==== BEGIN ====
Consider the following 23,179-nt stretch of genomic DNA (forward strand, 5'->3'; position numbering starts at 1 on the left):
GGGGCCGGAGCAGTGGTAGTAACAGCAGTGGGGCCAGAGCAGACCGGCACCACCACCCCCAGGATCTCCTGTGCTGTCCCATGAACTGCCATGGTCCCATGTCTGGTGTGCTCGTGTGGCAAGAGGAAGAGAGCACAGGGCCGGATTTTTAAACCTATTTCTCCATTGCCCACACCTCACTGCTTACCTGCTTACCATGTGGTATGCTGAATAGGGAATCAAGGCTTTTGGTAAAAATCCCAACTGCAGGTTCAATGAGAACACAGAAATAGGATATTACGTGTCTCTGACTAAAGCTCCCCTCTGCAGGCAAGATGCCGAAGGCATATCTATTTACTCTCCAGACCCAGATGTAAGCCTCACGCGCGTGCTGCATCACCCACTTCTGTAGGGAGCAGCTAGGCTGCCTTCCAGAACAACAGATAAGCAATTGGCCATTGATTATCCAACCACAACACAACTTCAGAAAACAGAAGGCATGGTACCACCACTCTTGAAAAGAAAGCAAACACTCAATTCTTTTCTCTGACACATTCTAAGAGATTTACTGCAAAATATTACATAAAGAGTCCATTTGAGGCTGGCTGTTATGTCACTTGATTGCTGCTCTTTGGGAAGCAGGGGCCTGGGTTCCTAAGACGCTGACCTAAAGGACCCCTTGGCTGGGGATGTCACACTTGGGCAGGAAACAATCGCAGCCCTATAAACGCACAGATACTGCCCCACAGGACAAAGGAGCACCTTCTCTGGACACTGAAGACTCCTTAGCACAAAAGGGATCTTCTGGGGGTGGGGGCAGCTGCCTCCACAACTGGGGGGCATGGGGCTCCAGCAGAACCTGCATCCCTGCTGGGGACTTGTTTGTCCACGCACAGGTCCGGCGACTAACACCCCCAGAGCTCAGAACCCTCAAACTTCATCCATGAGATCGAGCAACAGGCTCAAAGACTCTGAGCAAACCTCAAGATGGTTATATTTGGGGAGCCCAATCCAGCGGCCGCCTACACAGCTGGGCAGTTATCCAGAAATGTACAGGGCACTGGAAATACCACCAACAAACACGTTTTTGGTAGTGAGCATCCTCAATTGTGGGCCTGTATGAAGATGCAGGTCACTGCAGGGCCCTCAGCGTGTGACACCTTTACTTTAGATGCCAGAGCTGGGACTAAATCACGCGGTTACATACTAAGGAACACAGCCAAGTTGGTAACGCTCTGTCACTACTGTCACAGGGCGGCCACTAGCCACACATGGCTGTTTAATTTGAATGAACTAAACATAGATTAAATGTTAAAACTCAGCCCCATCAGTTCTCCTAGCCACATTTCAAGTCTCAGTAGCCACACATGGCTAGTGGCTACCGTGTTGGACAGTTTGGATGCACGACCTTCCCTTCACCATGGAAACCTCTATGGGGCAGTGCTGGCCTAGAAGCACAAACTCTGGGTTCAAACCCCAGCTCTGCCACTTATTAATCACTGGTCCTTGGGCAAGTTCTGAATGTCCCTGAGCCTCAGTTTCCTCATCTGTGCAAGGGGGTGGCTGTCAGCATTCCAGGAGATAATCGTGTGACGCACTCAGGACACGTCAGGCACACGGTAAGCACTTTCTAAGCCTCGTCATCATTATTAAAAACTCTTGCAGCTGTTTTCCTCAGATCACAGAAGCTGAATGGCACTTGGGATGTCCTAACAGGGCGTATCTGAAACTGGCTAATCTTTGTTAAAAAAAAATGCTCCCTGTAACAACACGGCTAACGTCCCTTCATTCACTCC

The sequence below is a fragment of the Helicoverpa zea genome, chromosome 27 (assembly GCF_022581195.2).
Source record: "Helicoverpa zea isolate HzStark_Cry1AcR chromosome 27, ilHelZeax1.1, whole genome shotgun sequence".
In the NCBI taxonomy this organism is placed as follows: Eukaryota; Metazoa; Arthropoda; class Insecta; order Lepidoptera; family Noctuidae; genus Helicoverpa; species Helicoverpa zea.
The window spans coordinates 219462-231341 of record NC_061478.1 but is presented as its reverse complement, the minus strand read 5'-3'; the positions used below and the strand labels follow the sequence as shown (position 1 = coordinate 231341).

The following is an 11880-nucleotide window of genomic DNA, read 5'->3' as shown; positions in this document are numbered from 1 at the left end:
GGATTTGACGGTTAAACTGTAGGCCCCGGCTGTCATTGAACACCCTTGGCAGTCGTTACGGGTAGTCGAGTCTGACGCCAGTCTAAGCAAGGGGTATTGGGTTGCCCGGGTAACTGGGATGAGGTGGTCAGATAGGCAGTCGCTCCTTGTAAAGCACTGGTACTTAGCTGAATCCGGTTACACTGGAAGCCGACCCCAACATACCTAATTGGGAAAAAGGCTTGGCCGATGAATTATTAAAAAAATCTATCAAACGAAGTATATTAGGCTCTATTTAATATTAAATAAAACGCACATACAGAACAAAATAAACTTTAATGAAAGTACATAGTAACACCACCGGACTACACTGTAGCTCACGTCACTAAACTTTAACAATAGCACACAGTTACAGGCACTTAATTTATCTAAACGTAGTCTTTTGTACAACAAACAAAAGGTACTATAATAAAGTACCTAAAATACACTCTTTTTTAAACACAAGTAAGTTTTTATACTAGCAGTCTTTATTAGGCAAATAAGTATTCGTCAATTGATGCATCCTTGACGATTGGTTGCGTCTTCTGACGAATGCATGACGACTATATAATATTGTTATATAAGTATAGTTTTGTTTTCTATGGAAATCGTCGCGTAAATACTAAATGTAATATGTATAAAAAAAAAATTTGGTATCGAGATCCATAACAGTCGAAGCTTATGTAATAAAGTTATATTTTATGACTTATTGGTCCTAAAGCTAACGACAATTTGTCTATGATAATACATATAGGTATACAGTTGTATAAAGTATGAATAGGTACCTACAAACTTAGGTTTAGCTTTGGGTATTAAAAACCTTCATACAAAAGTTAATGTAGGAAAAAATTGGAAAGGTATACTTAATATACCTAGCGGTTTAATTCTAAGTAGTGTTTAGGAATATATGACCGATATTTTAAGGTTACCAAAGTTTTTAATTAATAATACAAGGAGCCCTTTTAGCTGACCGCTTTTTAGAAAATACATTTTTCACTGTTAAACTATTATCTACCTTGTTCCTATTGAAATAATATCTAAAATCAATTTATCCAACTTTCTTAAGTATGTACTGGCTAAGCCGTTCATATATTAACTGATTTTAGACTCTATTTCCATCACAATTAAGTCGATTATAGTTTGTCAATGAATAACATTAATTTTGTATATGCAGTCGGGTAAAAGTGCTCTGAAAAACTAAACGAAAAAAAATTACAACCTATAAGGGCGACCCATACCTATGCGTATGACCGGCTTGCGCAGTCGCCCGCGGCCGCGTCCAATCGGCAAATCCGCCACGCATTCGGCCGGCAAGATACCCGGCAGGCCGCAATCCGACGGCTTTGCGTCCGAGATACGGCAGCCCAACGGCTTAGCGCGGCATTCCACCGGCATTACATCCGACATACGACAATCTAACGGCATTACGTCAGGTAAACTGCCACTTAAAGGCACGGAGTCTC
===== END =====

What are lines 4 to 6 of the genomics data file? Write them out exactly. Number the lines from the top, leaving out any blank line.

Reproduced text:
Source record: "Helicoverpa zea isolate HzStark_Cry1AcR chromosome 27, ilHelZeax1.1, whole genome shotgun sequence".
In the NCBI taxonomy this organism is placed as follows: Eukaryota; Metazoa; Arthropoda; class Insecta; order Lepidoptera; family Noctuidae; genus Helicoverpa; species Helicoverpa zea.
The window spans coordinates 219462-231341 of record NC_061478.1 but is presented as its reverse complement, the minus strand read 5'-3'; the positions used below and the strand labels follow the sequence as shown (position 1 = coordinate 231341).